Workplace Personality Conflicts: Seek Results Not Revenge | #leadership

Workplace Personality Conflicts: Results Beat Revenge

In a previous post on people skills for social media greatness, I highlighted specific well-intentioned behaviors that can offend and block success.

One reader commented that anyone can get offended so it’s a wash. Getting even is fair play, right? No, not right. It’s a sad descent into workplace personality conflicts that are very avoidable with professional people skills.

Workplace personality Conflicts: Image is boxing gloves.

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There are serious business consequences to employees seeking revenge instead of results. Perhaps the biggest one is missing out on what teams can achieve with professional people skills vs. the resulting isolation of workplace personality conflicts.

Workplace Personality Conflicts: Seek Results Not Revenge

Tugs-of-war over personality styles stifle communication — the instrument of success. Leaders who realize the power of coaching employees through workplace personality conflicts also realize great long term results. They don’t let differences isolate team members and block success.

These leaders address silent tugs-of-war and more active workplace personality conflicts.

  1. Who does the adapting? Everyone. When employees approach you with issues of communication style differences, coach all to adapt to reach great results.

  2. Which one of the personality types produces the best results in business? None of them. Business is complex. It involves people with different occupational views. These people have different personality and communication styles. It is the fusion of natural talents that delivers results.

  3. What is the difference between a tug-of-war and a lively disagreement of ideas? Tugs-of-war are not productive. Active discussions of differing views are. Tugs-of-war strive to maintain position to win. Active discussions explore and adapt to achieve a shared success. Teams and organizations succeed when employees adapt to and work with different communication styles not battle over which communication style is right! Strive to be excellent, not right.

The Questions That Transform Workplace Personality Conflicts

When personality style differences appear, ask yourselves:

  • What can I learn from this person?
  • How will I grow from working with this different style?
  • What results can we achieve through this diversity that we can’t without it?
  • How can I move toward results while still respecting the other persona’s views and personality style?
  • How can I best ask for respect of my style while still contributing to the end results?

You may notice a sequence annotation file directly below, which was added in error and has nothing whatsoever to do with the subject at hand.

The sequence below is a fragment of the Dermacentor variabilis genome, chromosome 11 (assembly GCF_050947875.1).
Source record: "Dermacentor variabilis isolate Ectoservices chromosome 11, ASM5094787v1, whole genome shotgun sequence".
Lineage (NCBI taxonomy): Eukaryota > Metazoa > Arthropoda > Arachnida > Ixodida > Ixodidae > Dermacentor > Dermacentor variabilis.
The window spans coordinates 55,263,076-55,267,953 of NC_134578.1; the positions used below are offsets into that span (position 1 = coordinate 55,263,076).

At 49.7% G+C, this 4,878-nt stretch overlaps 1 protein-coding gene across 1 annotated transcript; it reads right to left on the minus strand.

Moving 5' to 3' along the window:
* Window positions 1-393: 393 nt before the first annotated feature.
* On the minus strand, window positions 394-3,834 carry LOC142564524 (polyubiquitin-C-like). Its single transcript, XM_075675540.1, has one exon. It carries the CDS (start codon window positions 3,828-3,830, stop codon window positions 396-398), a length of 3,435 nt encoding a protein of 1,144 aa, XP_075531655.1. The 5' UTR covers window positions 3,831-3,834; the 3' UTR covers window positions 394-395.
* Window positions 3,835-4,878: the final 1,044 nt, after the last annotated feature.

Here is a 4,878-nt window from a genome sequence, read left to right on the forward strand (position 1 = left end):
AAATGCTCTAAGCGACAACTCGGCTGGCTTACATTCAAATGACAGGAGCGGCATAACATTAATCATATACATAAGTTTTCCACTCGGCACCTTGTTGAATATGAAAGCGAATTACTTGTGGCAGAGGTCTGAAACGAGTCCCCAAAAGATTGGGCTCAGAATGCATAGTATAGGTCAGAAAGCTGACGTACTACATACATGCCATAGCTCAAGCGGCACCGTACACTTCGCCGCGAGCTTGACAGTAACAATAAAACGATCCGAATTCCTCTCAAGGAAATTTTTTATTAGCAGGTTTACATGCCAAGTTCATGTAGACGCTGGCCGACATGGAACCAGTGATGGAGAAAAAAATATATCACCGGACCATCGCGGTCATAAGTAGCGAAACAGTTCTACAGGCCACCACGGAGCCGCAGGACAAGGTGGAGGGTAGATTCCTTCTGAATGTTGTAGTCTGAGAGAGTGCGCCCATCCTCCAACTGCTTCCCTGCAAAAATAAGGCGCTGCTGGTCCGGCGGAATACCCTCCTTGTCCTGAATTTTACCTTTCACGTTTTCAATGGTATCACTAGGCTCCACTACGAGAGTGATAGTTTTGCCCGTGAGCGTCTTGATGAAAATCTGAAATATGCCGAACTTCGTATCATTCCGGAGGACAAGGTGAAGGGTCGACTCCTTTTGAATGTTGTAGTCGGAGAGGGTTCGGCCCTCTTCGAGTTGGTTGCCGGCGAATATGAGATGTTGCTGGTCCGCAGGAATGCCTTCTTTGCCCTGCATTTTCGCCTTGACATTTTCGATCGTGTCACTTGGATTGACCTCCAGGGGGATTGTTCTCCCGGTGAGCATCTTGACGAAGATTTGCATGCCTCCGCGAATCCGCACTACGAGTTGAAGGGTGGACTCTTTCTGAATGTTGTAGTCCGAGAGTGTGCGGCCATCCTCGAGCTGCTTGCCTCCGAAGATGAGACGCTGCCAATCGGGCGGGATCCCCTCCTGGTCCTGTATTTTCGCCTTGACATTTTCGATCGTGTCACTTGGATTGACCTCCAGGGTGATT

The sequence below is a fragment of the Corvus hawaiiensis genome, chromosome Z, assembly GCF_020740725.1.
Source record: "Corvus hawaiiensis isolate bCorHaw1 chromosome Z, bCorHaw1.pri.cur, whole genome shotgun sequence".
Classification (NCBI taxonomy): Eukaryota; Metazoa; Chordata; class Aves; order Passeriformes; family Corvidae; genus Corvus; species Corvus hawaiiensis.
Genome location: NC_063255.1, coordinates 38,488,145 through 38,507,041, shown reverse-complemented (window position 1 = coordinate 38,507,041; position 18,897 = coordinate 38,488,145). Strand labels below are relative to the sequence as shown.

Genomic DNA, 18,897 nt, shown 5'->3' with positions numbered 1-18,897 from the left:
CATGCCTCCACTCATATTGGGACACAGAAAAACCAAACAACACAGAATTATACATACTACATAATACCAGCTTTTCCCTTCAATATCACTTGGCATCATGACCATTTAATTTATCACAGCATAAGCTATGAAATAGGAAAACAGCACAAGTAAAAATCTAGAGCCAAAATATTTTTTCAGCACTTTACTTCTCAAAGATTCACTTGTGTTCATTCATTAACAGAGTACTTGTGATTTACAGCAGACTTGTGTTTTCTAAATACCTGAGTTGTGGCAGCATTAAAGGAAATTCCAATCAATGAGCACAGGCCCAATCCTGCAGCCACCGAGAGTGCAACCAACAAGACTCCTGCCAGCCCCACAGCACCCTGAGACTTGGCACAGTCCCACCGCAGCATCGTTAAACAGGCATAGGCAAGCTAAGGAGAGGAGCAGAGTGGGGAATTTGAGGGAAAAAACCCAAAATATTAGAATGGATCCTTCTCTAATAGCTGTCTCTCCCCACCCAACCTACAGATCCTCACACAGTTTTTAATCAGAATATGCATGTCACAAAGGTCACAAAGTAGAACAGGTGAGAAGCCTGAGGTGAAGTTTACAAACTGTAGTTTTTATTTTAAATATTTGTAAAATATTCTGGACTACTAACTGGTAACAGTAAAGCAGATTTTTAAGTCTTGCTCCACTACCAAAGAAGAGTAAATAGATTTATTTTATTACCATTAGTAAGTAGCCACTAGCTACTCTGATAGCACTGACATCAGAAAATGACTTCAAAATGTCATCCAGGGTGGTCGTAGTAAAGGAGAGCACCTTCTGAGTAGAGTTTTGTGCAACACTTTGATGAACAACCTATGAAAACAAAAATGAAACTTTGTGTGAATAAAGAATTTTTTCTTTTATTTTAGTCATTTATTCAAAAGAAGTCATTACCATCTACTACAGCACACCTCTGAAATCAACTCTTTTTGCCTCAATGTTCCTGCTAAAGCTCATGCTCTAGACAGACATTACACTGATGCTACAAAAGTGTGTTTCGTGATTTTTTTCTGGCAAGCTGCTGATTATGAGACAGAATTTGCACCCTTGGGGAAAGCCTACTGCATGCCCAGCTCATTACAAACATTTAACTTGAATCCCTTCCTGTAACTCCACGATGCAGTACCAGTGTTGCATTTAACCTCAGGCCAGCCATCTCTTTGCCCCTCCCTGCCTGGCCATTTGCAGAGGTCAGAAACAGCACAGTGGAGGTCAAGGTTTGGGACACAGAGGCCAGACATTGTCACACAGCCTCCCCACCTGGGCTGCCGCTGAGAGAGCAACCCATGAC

• What common ground do we have that we can elevate for success?
  • How can we communicate well even with all our differences?

High performing teams share an incredible desire for results. Revenge toward each other is not their motivator. They contribute their skills, knowledge and talent. They flex and adapt to turn diversity into golden nuggets of success.

Inspire them to flex and adapt. Book the Quick Spot & Adapt™ workshop. By moving past the typical personality labels, this workshop has people quickly spotting differences and adapting easily. Join the thousands who have attended this powerful and fun workshop. They have learned and use the people skills Quick Spot & Adapt™ techniques to replace workplace personality conflicts with success!

How well are your teams doing? Are they stuck in silent tugs-of-war over personality differences or easily tapping diversity to produce tremendous results?

From my professional experience to your success,
Kate Nasser, The People Skills Coach™

Related Posts:
GPS Your Brain to Work w/ Any Personality Type
People Skills Secret Revealed for Introverts & Extroverts
Respect the Differences, Love the Differences, Find the Fit!
Leadership: Risks of Mislabelling Issues as Workplace Personality Conflicts
Teambuilding Across Generations – Proven Approach

©2012-2015 Kate Nasser, CAS, Inc. Somerville, NJ. I appreciate your sharing the link to this post on your social streams. However, if you want to re-post or republish the content of this post, please email for permission and guidelines. Thank you for respecting intellectual capital.

Kate Nasser, The People Skills Coach™, delivers coaching, consulting, training, and keynotes on leading change, employee engagement, teamwork, and delivering the ultimate customer service. She turns interaction obstacles into interpersonal success. See this site for workshop outlines, keynote footage, and customer results.


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I invite your questions, welcome your wisdom, and look forward to working with you.